What does it look like to have a supernatural cause for something? With what mechanism or method would this supernatural agent interact with the natural world? What kinds of supernatural explanations would be allowed? What kinds of supernatural explanations would not be allowed? How would we judge between supernatural explanations if various supernatural agents are invisible and untestable? If we don’t have any explanation for the beginning of the universe, then why immediately go right to a supernatural cause for something in the natural world when literally everything else has some natural explanations. The Kalam argument is a repackaged, recycled god of the gaps argument that is only effective because we do not yet have a good scientific explanation for what happened 13.8 billion years ago to our universe.

It also reminds me of this video:


#20

I disagree. Bob says, flatly, that these particles pop into existence without a cause:

  1. Things don’t need a cause. Contrary to WLC’s intuition, things may indeed pop into existence without cause. That’s the Copenhagen interpretation of quantum physics. For example, virtual particles and the electrons that come out of a decaying nucleus qualify as things that “began to exist,” and they didn’t have a cause.

Of course, this is a simple misunderstanding of quantum mechanics as detailed above. And therefore the objection is entirely moot. WLC’s premise is “everything that begins to exist has a cause”. Bob’s response is “Oh, but WLC, virtual particles come into existence without a cause, therefore this argument is wrong.” But since they don’t come into existence at all, then WLC’s premise remains as it is. I’m not sure about anything regarding physics and whether or not radioactive decay has a cause (surely it does), but to note, even random chance instills causation. Electrons move around the nucleus of an atom pretty quickly. If the electrons ‘gather around’ at one end of the nucleus by mere chance during their orbit for a fraction of a second, then that creates a partial negative charge at that end of the atom in that time. So, while it is something caused by complete random chance, it is not causeless – it is a product of the natural movement of the electron, not causeless.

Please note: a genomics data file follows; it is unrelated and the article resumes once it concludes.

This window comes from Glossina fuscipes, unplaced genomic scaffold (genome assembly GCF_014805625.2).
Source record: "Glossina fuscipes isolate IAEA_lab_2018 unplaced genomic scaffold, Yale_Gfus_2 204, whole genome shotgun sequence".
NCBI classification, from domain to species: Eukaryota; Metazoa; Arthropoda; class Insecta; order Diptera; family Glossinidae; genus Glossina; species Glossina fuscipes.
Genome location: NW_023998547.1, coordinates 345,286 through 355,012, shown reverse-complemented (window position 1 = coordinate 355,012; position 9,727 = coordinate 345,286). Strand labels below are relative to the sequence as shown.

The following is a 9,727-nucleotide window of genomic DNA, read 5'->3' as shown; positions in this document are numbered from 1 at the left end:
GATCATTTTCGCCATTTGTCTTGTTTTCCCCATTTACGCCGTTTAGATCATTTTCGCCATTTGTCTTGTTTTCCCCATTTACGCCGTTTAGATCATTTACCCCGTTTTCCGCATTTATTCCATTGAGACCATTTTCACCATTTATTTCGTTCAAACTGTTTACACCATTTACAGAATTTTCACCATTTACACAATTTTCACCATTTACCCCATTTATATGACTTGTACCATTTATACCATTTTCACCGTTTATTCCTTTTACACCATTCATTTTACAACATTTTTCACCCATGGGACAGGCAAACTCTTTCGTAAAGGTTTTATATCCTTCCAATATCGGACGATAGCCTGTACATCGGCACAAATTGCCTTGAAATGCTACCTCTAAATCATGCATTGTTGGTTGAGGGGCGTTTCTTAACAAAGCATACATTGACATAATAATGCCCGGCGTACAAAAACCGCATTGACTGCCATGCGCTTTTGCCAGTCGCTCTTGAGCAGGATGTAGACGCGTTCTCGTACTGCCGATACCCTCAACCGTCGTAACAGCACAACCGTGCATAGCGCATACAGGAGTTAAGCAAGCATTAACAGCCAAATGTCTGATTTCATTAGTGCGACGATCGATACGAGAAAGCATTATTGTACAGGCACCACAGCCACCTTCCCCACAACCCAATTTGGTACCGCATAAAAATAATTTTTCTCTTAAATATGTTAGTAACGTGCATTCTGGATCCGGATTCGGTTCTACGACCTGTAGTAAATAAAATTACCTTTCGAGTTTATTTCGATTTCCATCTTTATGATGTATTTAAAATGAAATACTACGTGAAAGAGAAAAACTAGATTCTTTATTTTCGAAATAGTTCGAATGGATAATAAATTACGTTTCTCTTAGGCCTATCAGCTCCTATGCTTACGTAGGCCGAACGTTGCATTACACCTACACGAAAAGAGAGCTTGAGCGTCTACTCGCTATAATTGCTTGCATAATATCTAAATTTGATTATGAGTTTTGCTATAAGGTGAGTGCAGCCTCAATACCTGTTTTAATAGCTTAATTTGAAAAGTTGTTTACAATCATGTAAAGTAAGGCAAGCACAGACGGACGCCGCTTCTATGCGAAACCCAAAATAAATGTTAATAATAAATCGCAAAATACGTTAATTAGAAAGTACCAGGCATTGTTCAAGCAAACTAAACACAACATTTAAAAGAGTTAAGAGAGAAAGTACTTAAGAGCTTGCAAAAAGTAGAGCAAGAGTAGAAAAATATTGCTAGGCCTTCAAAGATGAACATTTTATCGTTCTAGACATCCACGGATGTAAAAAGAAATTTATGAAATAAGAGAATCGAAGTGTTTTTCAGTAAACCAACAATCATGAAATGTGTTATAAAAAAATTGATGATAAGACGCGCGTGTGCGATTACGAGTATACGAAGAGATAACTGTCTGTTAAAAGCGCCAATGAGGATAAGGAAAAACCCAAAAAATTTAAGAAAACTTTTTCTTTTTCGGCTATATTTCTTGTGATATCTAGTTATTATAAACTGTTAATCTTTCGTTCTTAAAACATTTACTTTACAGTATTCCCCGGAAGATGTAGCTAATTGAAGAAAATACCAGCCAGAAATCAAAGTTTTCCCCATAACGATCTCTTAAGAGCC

do you mean that because the universe is a natural thing, it should have a cause?

Well, what I’m saying is that since the entire natural world began to exist, and all we know regarding natural phenomenon involves causation (besides perhaps some quantum processes which simply are not understood well at all, and therefore aren’t good sources for argument here), there is no reason to single the universe out. And I must bring a reminder that all quantum processes occur within spacetime. So how would any quantum processes explain the beginning of spacetime if quantum processes didn’t even exist before spacetime so as to cause it? At the most fundamental level, quantum process (like quantum funneling) don’t exist themselves if the universe doesn’t. And so I’ve always been confused by attempts at using quantum mechanics to explain the beignning of the universe. One could postulate a barrier between an eternal quantum world to the big bang, but that simply begs the question: why did the quantum world do nothing for eternity and then finally big bang?

What does it look like to have a supernatural cause for something? With what mechanism or method would this supernatural agent interact with the natural world?

The only thing required for something to be classified as ‘supernatural’ is if it can be traced to a source that isn’t natural. That’s all there is to is since, as you point out, we simply can’t really know much beyond that. It is supernatural, after all. And Craig offers that. By painting the kalam as a “recycled god of the gaps”, it looks to me as if you’ve entirely lost the point of the argument.


(Luca) #21

Hey guys, can you put what you are in an edit or something?
(Atheist,christian,agnostic…)


(John Dalton) #22

Hi @Totti ! I’m an agnostic atheist.

I’m not quoting you to counter you, but to highlight what I believe is a serious problem for the first premise.